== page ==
Film Review: GLASS (2019)

GLASS **** USA 2019 Dir: M Night Shyamalan. 129 mins

An origin story, not a limited edition. Following the shock reveal at the very end of his otherwise stand-alone chiller SPLIT, M Night Shyamalan finally fulfils his mission to transform UNBREAKABLE into a trilogy. And, in one of the best rug pulls of his career, the battle between the forces of good and evil anticipated by the earlier films results in a deliberately underplayed, emotional climax rather than the traditional superhero movie CGI-laden mayhem. Given all the obligations it has to meet and multiple character arcs to resume, this was never going to be as subtle and focused as UNBREAKABLE, with Shyamalan reviving various characters (both major and minor) from both precursors while tying their narratives together.
GLASS is a psychological thriller about comic book characters in the “real” world, and an unabashed celebration of the form itself, culminating with a revolutionary event that forever alters its own universe, in which (it seems) superhero movies do not exist as we know them. The set-up involves a widowed, semi-famous David Dunn (Bruce Willis, underused) incarcerated with SPLIT’s “Beast” (James McAvoy) and the megalomaniacal but catatonic Mr Glass (Samuel L Jackson) at Sarah Paulson’s experimental institution. She attempts to convince them that they are not superheroes / villains at all, while controlling the “superpowers” she strives to explain through science. Shyamalan has fun teasing a huge-scale action finale that he has no interest in delivering, instead offering a lo-fi, poignant final half-hour that’s true to the characters and tone of its predecessors. GLASS is overlong thanks to repetitive exposition and suffers from on-the-nose dialogue spelling out all the comic book parallels and references. SPLIT survivor Anya Taylor-Joy is one of several returning actors with little to work with, though McAvoy is afforded another mesmerising showcase as he oscillates between both familiar and hitherto unseen personalities. Unfashionably talky and heartfelt yet absorbing and affecting for those who buy into its world, this is another fine testament to Shyamalan’s talent.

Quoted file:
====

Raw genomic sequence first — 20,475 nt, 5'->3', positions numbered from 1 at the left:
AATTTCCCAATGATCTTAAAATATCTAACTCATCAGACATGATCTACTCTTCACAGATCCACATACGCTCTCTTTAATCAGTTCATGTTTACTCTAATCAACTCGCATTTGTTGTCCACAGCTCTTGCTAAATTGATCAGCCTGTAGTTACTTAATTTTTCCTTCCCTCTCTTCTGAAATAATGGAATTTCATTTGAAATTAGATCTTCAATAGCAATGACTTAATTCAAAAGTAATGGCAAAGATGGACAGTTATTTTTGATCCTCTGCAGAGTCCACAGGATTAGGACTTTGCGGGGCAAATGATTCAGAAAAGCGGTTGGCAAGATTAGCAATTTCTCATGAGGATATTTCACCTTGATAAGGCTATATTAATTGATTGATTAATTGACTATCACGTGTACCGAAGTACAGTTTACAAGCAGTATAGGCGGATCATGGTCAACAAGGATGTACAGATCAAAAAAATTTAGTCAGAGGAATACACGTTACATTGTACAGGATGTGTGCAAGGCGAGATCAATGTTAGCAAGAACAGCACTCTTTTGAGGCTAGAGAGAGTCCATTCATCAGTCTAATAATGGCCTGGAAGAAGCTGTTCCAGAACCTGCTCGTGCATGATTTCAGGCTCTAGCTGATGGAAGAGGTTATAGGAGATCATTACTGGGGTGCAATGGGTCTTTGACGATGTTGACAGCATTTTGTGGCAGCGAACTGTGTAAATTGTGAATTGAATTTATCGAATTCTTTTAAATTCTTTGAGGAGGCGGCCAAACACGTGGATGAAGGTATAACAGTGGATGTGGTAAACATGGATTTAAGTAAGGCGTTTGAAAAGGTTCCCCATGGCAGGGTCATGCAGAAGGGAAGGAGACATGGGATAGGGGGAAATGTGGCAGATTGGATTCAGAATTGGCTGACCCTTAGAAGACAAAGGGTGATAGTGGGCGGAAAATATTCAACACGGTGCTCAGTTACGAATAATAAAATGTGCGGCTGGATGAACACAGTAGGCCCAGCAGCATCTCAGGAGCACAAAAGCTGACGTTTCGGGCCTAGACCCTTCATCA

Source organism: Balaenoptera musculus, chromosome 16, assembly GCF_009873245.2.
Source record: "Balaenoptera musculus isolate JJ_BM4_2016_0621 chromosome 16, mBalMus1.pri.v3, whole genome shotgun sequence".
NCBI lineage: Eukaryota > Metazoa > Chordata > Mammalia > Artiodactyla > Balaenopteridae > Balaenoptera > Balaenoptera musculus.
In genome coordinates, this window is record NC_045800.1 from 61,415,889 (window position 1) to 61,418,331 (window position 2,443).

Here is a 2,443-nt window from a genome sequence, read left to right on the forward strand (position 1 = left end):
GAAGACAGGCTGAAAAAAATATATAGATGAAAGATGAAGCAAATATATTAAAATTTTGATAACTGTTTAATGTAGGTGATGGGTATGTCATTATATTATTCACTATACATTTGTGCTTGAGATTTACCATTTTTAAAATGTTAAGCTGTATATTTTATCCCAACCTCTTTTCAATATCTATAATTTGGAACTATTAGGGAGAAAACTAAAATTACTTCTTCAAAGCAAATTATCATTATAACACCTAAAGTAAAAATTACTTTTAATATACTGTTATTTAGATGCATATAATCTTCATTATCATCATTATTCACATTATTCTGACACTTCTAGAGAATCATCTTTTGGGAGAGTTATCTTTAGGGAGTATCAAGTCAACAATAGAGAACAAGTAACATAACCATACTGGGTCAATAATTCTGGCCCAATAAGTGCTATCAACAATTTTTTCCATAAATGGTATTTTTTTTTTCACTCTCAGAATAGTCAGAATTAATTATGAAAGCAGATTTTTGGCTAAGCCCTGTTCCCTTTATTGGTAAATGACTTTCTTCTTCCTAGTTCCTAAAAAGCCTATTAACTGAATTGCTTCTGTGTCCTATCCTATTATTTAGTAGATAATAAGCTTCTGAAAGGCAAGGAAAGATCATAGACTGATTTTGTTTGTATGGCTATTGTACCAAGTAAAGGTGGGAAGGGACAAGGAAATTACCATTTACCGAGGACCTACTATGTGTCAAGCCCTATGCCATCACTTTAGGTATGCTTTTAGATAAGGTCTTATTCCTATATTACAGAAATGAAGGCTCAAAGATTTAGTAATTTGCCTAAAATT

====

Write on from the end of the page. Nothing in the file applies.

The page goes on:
Review by Steven West

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